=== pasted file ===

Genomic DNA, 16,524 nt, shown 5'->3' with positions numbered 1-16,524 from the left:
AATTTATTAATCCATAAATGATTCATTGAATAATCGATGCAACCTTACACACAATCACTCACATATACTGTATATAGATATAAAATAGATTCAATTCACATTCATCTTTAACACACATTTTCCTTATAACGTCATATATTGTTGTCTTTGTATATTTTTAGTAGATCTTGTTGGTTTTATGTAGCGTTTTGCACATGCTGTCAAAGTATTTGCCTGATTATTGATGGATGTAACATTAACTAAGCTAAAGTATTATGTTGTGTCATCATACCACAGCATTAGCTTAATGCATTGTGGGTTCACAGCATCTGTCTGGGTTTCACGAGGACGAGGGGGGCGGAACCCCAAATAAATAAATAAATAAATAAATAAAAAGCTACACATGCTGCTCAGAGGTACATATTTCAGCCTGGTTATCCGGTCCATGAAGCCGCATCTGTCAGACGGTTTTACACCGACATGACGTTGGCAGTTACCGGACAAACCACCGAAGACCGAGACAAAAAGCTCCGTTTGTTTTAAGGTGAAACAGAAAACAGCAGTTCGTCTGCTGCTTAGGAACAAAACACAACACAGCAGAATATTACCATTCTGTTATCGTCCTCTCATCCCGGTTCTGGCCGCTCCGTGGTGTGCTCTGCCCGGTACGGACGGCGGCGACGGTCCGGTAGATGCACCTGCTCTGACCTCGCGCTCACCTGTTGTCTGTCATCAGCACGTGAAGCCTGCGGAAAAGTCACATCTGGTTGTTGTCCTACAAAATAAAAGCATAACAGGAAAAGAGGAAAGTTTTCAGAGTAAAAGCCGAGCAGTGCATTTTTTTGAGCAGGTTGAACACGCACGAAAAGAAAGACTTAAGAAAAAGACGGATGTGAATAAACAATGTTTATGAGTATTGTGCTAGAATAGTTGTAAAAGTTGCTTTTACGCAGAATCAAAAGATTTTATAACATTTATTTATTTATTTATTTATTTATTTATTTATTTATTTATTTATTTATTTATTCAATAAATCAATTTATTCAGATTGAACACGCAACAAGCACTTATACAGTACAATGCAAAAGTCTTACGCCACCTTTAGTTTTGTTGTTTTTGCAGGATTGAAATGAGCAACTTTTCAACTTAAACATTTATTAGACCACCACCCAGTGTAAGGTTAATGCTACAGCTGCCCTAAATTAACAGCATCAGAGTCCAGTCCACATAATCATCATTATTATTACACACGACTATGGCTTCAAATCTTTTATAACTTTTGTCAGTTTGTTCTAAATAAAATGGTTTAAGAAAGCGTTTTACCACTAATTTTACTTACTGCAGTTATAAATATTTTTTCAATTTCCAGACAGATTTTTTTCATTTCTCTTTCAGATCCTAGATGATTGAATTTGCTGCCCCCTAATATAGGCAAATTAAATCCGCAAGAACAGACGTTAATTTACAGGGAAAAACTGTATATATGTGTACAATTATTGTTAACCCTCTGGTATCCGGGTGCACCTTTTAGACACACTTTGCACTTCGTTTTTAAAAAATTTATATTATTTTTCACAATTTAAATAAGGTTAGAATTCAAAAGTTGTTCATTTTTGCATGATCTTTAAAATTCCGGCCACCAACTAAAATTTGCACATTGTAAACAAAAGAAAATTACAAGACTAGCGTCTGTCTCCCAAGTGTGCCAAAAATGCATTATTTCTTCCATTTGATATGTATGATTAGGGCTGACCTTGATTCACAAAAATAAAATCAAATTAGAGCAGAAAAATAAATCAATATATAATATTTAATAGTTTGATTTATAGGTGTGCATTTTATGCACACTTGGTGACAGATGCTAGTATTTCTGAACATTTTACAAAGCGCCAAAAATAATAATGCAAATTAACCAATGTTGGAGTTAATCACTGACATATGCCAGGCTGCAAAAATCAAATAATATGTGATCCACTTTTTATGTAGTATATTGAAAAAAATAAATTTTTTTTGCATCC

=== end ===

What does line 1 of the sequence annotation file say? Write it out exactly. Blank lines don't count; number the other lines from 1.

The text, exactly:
Genomic DNA, 16,524 nt, shown 5'->3' with positions numbered 1-16,524 from the left: